It has now been almost two years ago that I was in a very negative state of mind, full of frustration and depression. I was in this state when Wolfgang called me to come talk to him in Germany. In another article I will write more about this specific meeting with him, because the conversation we had was one of the highlights in my training so far. What is important for this article is that he often asked me how I was feeling, to go into my heart and to stop talking from my head because he had no interest in listening to that. Almost every time that I thought I was expressing my feelings, he was letting me know that I was stuck in my head. I was so confused and frustrated by my inability to understand what this heart-business was that I ended up just staring at him, not knowing what to say. I realised that I was clueless on this subject.

To come back to that workshop I mentioned, I asked the participants to answer the following question:

You have just done the dishes and somebody in your household tells you: “For God’s sake, you really don’t know how to do the dishes!” What do you suspect that that person is feeling?

Here are some examples of the answers I got:

  • That person feels that his way of doing dishes is different from mine.
  • That person feels that I didn’t do a good job.
  • That person feels that I am not paying attention to some small details, and that I could have paid attention to those details.
  • That person feels that I am not helping her.

I began to see in the participants signs of the same dumbstruckness that had come over me in my conversation with Wolfgang when I said of each and every answer that it is not a feeling. It can be seen from the expression that we use, whether we are talking from the head or from the heart.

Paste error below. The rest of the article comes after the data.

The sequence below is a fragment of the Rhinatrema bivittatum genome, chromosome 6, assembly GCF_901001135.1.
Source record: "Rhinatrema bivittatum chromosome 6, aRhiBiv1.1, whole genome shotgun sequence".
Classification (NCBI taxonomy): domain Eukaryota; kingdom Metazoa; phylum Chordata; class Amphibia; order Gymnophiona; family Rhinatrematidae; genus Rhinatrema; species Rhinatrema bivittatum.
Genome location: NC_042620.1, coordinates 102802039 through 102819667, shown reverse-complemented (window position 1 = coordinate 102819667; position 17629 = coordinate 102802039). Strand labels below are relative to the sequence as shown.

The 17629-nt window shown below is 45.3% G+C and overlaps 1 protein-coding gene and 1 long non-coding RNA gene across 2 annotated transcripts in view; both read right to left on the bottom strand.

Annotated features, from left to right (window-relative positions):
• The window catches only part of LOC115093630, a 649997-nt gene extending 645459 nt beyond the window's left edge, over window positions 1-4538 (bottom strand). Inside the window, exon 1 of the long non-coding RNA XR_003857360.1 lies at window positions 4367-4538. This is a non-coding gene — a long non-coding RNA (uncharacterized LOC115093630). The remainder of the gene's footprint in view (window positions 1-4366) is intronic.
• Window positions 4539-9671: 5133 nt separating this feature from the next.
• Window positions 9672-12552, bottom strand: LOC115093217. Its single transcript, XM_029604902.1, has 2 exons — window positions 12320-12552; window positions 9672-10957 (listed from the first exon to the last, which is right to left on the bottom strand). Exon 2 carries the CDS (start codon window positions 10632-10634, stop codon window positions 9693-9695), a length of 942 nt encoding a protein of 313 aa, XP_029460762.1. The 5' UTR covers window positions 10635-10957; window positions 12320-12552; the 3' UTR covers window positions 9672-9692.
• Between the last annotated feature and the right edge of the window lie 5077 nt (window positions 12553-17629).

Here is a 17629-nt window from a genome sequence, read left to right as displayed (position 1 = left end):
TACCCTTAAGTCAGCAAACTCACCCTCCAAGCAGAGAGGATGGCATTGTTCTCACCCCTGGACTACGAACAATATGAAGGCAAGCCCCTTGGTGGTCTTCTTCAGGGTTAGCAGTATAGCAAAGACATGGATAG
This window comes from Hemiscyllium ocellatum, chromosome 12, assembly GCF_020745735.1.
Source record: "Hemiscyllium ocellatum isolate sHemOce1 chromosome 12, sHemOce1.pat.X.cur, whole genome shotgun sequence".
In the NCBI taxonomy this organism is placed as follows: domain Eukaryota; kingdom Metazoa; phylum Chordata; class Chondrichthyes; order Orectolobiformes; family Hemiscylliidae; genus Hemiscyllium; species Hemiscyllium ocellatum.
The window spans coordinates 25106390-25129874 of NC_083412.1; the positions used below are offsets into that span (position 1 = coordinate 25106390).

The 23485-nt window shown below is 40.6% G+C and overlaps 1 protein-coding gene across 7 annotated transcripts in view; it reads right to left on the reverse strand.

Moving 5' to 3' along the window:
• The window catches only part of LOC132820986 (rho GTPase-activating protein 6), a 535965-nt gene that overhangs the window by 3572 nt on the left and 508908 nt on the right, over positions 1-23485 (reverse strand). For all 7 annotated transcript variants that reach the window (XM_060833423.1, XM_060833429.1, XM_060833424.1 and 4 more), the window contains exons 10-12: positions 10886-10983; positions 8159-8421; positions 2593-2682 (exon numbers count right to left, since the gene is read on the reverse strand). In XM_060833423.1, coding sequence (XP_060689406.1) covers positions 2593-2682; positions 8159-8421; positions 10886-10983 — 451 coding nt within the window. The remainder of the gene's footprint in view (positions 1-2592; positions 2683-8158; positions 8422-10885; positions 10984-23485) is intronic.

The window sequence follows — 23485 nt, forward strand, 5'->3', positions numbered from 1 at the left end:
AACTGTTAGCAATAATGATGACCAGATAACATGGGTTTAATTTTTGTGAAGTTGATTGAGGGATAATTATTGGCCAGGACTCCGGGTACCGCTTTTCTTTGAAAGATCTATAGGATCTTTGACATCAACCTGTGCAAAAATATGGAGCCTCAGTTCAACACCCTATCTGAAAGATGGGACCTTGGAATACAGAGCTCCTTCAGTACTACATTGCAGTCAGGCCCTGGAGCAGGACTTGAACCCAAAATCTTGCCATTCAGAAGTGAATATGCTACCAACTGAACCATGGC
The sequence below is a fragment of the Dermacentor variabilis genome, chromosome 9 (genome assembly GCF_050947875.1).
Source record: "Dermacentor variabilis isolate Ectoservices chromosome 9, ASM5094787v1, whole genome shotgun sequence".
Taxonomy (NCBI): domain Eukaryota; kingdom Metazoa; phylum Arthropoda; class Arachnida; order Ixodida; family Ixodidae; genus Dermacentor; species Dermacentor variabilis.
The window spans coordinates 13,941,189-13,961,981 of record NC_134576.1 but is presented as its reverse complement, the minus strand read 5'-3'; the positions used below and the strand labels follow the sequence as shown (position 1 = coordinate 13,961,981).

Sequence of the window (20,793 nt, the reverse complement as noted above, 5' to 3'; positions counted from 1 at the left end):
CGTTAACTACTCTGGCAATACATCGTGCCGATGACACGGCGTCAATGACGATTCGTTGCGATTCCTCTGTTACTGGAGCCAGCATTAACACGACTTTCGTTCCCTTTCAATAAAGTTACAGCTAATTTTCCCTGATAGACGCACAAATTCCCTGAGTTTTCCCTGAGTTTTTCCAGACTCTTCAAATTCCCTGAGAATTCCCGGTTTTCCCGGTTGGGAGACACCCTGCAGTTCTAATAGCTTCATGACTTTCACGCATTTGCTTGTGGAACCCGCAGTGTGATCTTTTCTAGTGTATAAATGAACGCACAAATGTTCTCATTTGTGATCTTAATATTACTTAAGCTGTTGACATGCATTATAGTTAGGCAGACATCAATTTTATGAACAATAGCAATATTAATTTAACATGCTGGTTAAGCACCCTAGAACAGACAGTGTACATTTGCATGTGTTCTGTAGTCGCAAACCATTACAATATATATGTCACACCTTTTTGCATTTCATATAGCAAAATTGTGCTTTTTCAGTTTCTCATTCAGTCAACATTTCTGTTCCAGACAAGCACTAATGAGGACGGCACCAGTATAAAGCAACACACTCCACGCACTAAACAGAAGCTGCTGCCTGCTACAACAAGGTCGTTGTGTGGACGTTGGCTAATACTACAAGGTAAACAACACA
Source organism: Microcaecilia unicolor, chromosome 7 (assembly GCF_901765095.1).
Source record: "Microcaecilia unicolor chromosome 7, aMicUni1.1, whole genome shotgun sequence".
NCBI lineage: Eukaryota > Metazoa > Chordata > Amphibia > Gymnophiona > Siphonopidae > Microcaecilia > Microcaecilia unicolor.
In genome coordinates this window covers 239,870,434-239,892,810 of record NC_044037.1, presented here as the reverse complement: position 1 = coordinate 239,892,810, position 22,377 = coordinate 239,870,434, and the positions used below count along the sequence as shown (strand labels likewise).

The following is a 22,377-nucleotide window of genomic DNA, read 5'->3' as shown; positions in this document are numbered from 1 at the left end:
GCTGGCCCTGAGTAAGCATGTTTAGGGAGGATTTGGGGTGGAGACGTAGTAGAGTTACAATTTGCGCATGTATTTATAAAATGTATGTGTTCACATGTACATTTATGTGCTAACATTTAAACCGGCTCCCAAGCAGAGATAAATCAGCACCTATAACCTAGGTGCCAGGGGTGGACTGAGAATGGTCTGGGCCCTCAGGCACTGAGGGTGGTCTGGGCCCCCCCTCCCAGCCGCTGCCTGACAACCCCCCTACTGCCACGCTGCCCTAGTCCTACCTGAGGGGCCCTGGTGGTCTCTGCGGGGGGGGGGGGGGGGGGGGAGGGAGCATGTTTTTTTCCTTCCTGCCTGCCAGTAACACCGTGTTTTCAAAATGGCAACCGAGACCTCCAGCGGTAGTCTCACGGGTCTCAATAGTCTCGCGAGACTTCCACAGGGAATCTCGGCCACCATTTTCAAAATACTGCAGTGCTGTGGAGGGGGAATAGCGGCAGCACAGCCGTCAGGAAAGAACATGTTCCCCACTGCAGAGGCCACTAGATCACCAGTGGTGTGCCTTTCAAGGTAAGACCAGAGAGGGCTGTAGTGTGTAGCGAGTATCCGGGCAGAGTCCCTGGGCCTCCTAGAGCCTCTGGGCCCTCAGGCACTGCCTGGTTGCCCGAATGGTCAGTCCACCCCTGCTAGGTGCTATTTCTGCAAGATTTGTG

Marshall Rosenberg actually gives a simple rule of thumb, which works extremely well in certain languages (like English and Dutch, but not necessarily in Mandarin Chinese), that you can use to determine this: whenever somebody says “I feel that …”, everything after that is either rational analysis, judgement, speculation or something else coming from that person’s head. What the person is probably meaning to say is something along the lines of “I think that …”, “I believe that …” or “I suspect or guess that …”

Feelings are expressed with simple words. Here are a few of many examples:

  • Happiness; I feel happy.
  • Joyfulness; I feel joyful.
  • Satisfaction; I feel satisfied.
  • Confidence; I feel confident.
  • Confusion; I feel confused.
  • Anger; I feel angry.
  • Frustration; I feel frustrated.
  • Sadness; I feel sad.
  • Insecurity; I feel insecure.
  • Discomfort; I feel uncomfortable
  • Fear; I feel afraid

The above list does not mean that something like “I feel watched” or “I feel judged” is an expression of a feeling. When you analyse the words watched and judged, you will find that it describes some action of somebody else. It is another way of saying “I feel that somebody is watching or judging me”.

I would suggest to use the explanations aboven in the following way. When you want to know your feeling about something, see whether what you are saying to yourself (or others) from the heart by checking it against the examples of feeling-expressions and the examples of thought-expressions above. If that is a thought-expression, try to formulate a feeling-expression. If you cannot name a feeling or emotion, simply try to see what word fits best. Is it sadness, happiness, joy, fear, etc. You will feel it when you come across the right one.

Part 1
Part 2 – 本文

我很高興上個星期天在台灣喜瑪拉雅瑜珈協會的每月講座上,分享如何超越批評。對我而言,超越批評意指離開理性,接受感性,遠離某種思考模式,進入感受。有件事讓我和Elly感到很好奇,那就是在場參加講座的人似乎都難以辨別他們的「感覺」。我自己也覺得這是個困難的議題,而我花了好幾年時間才找到遠離我的大腦理性,進入內心的感性世界的途徑。我希望透過分享個人觀察,你可以比我更容易找到前往內心感受的道路。

兩年多前,我處在一個相當負面的狀態下,充滿沮喪和憂鬱,就在這個時候沃夫岡撥了通電話給我,要我到德國和他談談。這段對話是我的訓練歷程中的最重要的一部分,在接下來的文章裡,我會分享有關這次會面的心得。重要的是,當時他經常問我,我的感覺如何,他要我進入內心,停止和大腦對話,因為他對於大腦的話一點興趣也沒有。每次我都以為自己表達的是感覺,但他告訴我,我在大腦中停滯不前。我對自己無法理解他所謂的「進入內心」感到既困惑又挫折,結果只好瞪著沃夫岡,不知道該說什麼才好。那個時候我才意識到,我對內心感受一點也不了解。

再回到每月講座,我請在場的聽眾試著回答以下問題:

你剛洗完碗,而你的某個家人對你說:「天啊,你真的不知道怎麼洗碗!」你猜想說這句話的人可能有什麼感覺?

以下是幾個聽眾所提供的回答:

  • 那個人覺得他洗碗的方法和我的不一樣.
  • 那個人覺得我做得不好
  • 那個人覺得我忽略了我應該注意到的小細節
  • 那個人覺得我沒有幫上忙

當我告訴他們,這些都不是感覺時,我開始在聽眾臉上看到和我在與沃夫岡的對話中浮現的茫然。光是從我們所用的言語表達,就可以知道我們是所說的話,是從大腦或從內心而來。

事實上,Marshall Rosenberg提供了一個很簡單的原則。這個原則在某些語言裡很有用,如英文和荷蘭文,但不見得對中文有用。你可以用這個原則來判斷:當一個人說:「我感覺…」在「我感覺」之後出現的話,常是理性的分析、論斷、猜測或某些來自大腦理性的敍述。這個人可能真正要語的是:「我想…」、「我相信…」、「我猜…」 。

感覺可以用簡單的字眼來表達,以下是幾個例子:

  • 快樂:我感到快樂
  • 愉悅:我感到愉快
  • 滿足:我感到滿足.
  • 自信:我感到自信
  • 困惑:我感到困惑
  • 生氣:我感到生氣
  • 傷心:我感到傷心
  • 不安全感:我感到不安
  • 不舒適:我感到不適
  • 恐懼:我感到害怕

以上的例子並不包含如「我感到被監視」或者「我感到被批評」等表達方式。當你分析如「被監視」和「被批評」這些字眼,你會發現,它們描述的是他人的行為,那是另一種表達「我感覺某個人正在監視或批評我」的方式。

我建議大家可以如此運用上述的解釋。當你想了解自己對於某件事情的感受時,你可以對照前面所提到的「感覺表達語」和「思維表達語」,以檢視自己(或他人)所說的話是否出自內心。如果那是個「思維表達語」,那麼請你試著說出你的「感覺表達語」。如果你說不出你的感受或情緒,試著找找看最接近的感受是什麼,是傷心、快樂、喜悅或恐懼?一旦你找到最貼切的感受時,你將可以感覺到它。